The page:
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One of the surprise releases of 2010 was God Bless Jim Kennedy. Not only was this the first proper solo album from former June Brides mastermind Phil Wilson, but it was also the first original material from him in twenty years. Though Wilson had released a few limited-edition covers EP’s and singles over the last two years, those singles felt merely like diversions, and not the work of a man whose role in inspiring bands such as Belle and Sebastian and Teenage Fanclub (as well as most of the current bands on his label Slumberland) cannot be denied.
The affable Wilson, however, is as humble as his music as he reflects on his return. “It’s good to be back,” he says with a smile. “For a long time, it felt like the June Brides had been forgotten—that nobody really cared—but then I saw more and more mentions of the band as being an influence on people. I’d been very down about myself and my songs, but seeing positive mentions gave me a renewed feeling of worth. Around the same time, I got very ill at work with stress, and some people I loved—John Peel, Grant MacLennan, Joe Strummer, as well as some friends—died. It all added up to some sort of massive mid-life crisis! It just seemed to me that being a miserable civil servant in London was maybe not the best thing for me, and that maybe I should have one last rock’n‘roll fling before it was too late. So, we sold up, moved to the country, and I got my poor, neglected guitar out of its case.”
Though after the band’s split in 1986, he recorded three singles for his friend Alan McGee‘s Creation, but by 1989, he was done. His first few forays into music came in 2008, when he released three cover EPs—Pop (which featured covers of songs by The Cure, Felt, The Field Mice, and Belle & Sebastian), New Wave, and, most interestingly, Industrial Strength, which features covers of Faust, Throbbing Gristle, Kraftwerk, and S/T.
Of course, this direction begs the question, “Why?” “After I stopped doing music in 1986, I really did stop. I felt like a failure, in some ways,” Wilson says. “No one seemed bothered at all that there would be no more songs. So I made a conscious decision not to write any—and I stuck to it. I could write the beginnings of a song just about every time I picked up a guitar, but I never followed up on any of them. After a time, I practically stopped playing the guitar, too. So…no more songs. When I came back, it seemed to me that I had to relearn the art of songwriting, and doing a whole bunch of cover versions seemed to be the way to go about it. I really only recorded them as exercises, but, for various reasons, most ended up being released! I’m very happy with most of them—and proud of some of ‘em.”
Considering the June Brides’ sudden import as an inspiration to an eager new generation of musicians, one also wonders why he chose the solo route. “It would have been absolutely easy, and made absolute sense, to come back as The June Brides. So, naturally, I went the other way! I absolutely believe in honesty and integrity, and I felt that I could not call the band “The June Brides” without all the core members being involved. Simon Beesley, the Junies guitarist, was a core part of the Junies’ sound, and d he was not involved in this. He has his own band, Municipal. Without him—in my mind at least—it can’t be The June Brides. Also, when I started again, it was just initially completely solo, and then with Arash Torabi (bass) and Andy Fonda (drums) who had had nothing to do with the June Brides. Only later did Frank Sweeney (viola) and Jon Hunter (trumpet) start turning up and becoming part of the new band. Even with them on board, I still felt that I would be lying to people by calling it The June Brides, even though it would be 10 times easier to do this if I called the band The June Brides! Sometimes, I am just daft,” he says, grinning.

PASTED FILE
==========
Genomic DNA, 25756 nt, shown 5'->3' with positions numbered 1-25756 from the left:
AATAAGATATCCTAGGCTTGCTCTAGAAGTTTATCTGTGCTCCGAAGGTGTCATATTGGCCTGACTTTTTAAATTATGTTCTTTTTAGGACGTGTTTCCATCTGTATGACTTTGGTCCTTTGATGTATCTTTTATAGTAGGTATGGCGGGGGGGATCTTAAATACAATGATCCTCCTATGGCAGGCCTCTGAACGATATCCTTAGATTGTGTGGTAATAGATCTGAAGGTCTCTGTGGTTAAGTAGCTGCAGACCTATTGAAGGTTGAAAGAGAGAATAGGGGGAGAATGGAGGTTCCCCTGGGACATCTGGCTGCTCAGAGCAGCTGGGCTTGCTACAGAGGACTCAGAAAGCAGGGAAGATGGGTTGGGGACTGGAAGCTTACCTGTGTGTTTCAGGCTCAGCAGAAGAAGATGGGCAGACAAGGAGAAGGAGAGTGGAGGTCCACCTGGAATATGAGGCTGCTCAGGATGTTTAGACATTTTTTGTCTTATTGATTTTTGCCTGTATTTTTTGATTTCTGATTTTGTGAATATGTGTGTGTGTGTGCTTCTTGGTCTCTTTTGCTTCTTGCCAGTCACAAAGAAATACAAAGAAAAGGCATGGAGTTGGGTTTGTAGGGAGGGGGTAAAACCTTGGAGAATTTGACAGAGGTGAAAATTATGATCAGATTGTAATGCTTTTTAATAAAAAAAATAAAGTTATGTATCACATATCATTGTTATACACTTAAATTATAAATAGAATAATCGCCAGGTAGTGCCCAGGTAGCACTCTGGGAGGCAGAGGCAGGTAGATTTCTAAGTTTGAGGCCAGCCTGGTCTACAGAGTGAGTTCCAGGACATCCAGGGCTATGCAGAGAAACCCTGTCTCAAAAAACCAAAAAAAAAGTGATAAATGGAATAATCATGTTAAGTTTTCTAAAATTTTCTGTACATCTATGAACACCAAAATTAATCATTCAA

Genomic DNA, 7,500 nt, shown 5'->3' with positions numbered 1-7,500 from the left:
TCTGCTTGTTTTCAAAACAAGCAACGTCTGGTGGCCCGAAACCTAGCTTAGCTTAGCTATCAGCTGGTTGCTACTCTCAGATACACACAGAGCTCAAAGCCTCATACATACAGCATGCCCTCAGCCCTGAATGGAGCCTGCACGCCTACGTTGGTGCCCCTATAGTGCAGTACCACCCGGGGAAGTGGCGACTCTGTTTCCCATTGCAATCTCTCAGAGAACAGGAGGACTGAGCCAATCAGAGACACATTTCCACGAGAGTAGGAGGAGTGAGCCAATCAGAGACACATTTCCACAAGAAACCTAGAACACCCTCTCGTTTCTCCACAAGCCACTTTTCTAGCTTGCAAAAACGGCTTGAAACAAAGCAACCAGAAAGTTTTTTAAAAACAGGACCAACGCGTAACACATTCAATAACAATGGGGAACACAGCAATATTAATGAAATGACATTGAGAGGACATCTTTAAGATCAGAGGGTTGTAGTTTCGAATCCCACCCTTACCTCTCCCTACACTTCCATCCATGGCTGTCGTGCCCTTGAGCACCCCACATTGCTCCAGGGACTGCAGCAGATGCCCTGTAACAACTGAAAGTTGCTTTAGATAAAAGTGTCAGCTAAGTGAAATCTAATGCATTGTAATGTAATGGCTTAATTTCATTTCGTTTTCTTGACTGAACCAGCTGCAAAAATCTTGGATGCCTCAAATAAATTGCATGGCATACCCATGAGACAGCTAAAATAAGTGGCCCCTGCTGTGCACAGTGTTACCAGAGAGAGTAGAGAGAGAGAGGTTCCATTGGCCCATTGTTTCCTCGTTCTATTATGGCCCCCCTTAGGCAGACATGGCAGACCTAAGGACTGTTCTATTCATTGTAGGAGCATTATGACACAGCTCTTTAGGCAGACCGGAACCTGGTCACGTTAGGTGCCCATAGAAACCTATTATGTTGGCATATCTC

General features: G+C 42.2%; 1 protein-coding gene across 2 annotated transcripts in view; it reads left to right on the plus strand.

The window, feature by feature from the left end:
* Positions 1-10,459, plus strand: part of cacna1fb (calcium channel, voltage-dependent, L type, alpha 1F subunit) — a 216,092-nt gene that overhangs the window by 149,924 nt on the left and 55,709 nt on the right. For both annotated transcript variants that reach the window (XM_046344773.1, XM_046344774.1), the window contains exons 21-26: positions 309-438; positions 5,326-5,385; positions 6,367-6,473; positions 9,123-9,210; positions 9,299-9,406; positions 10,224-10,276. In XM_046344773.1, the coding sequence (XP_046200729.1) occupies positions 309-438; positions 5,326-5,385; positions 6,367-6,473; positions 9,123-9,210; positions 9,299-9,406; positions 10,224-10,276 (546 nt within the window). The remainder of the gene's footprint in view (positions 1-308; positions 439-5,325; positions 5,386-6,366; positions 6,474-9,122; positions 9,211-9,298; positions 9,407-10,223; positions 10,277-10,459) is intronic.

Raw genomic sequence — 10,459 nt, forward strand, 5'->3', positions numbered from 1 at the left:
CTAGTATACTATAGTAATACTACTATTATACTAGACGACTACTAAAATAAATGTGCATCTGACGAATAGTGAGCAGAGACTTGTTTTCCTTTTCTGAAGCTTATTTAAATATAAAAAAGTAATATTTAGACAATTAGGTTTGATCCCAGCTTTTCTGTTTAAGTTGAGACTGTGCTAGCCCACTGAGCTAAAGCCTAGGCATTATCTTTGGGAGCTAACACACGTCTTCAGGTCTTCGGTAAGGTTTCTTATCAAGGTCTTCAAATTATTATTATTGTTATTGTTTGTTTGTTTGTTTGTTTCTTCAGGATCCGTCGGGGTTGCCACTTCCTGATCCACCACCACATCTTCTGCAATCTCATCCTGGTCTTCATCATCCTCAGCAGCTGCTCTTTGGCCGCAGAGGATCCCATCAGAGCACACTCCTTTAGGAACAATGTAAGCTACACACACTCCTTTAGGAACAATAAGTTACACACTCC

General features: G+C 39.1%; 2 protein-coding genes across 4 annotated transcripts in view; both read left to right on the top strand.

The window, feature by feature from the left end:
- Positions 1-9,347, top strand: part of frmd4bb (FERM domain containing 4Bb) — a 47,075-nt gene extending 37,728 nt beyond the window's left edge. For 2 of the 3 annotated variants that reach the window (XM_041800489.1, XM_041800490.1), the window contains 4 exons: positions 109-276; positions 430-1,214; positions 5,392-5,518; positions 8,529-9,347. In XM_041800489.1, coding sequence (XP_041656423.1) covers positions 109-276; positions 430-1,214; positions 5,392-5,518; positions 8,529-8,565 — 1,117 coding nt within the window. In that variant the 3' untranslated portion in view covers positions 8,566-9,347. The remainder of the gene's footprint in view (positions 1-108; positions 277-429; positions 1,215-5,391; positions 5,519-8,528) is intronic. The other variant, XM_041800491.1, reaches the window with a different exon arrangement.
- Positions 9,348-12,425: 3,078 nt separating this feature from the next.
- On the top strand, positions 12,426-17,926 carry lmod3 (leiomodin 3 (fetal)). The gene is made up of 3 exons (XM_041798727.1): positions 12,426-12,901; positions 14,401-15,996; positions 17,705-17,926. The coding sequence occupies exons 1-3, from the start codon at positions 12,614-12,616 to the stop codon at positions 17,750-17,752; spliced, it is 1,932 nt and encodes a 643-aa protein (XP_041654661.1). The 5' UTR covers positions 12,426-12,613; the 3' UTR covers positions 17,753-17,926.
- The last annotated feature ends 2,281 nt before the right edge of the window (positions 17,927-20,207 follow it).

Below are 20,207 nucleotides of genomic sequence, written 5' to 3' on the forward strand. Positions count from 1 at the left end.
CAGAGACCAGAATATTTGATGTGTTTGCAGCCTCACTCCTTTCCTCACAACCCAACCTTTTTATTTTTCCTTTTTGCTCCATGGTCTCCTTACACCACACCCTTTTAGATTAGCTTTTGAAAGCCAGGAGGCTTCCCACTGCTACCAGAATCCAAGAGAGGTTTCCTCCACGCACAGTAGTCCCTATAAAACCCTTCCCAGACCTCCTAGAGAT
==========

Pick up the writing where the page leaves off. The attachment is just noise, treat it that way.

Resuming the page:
In twenty years, much has changed in the music world he left behind. Upon returing, “finding that the indiepop scene is so vibrant across the world has been a real delight. The connections possible because of the internet have made things a lot easier in terms of finding those kindred spirits dotted round the world. I get emails and letters from people from every corner of the globe, which is fantastic! File sharing seems to have been a huge part of making this music spread—which has been great. Not so great is the fact that file sharing makes it damned hard to sell actual records!”
But when asked what his plans are now, he says wistfully, “I try not to make too many! Let’s see what happens. To have an album out after all this time, and to get the chance to play for people in new and exciting countries has been more than I hoped for. I’m just loving the now!”
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